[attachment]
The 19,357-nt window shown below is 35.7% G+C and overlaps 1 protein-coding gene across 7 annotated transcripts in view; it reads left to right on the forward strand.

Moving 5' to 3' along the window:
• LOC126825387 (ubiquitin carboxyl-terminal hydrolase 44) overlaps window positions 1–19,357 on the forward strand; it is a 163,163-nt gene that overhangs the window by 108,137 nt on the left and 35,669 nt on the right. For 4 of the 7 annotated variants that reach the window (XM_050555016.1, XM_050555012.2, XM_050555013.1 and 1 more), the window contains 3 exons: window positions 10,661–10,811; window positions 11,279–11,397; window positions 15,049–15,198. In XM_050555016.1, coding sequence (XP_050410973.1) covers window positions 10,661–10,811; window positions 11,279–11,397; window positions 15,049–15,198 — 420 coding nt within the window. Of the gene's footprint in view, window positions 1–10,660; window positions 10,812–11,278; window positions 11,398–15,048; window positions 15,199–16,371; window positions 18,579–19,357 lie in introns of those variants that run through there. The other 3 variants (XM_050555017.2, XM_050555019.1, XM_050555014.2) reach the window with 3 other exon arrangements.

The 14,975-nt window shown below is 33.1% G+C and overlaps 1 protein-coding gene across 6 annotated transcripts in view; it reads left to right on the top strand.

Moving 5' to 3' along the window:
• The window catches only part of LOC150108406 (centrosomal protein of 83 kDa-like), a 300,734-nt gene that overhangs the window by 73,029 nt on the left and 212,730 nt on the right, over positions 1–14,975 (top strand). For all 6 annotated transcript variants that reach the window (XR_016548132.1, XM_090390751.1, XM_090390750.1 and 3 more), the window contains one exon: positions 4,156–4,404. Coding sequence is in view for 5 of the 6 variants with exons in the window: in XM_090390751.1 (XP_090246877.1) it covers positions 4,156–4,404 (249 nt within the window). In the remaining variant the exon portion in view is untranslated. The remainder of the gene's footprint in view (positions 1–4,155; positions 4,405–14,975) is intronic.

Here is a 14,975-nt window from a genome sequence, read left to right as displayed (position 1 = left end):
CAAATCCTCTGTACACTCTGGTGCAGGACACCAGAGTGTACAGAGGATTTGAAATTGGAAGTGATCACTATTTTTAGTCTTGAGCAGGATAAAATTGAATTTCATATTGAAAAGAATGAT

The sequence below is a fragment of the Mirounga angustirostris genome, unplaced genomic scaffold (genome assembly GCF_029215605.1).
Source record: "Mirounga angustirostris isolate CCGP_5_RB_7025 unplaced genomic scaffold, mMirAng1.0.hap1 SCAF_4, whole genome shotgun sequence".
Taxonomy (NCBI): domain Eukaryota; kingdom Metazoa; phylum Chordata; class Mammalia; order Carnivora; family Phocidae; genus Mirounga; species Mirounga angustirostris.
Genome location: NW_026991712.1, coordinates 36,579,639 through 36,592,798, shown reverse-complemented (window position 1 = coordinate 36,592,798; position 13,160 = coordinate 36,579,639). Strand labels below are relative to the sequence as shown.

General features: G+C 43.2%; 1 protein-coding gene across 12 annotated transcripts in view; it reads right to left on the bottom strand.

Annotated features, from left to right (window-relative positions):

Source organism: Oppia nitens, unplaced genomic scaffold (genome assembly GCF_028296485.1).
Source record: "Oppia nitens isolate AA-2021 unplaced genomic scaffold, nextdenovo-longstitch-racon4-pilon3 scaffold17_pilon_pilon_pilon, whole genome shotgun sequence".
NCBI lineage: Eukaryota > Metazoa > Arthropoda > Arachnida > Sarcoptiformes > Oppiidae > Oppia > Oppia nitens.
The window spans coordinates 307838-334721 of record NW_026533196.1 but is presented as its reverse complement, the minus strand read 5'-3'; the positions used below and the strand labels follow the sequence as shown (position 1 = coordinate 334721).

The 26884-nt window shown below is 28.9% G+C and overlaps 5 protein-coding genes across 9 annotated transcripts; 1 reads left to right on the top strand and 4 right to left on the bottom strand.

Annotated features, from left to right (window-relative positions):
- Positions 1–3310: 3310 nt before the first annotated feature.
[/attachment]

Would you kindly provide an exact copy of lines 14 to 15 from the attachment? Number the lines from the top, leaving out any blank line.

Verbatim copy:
Annotated features, from left to right (window-relative positions):

Source organism: Oppia nitens, unplaced genomic scaffold (genome assembly GCF_028296485.1).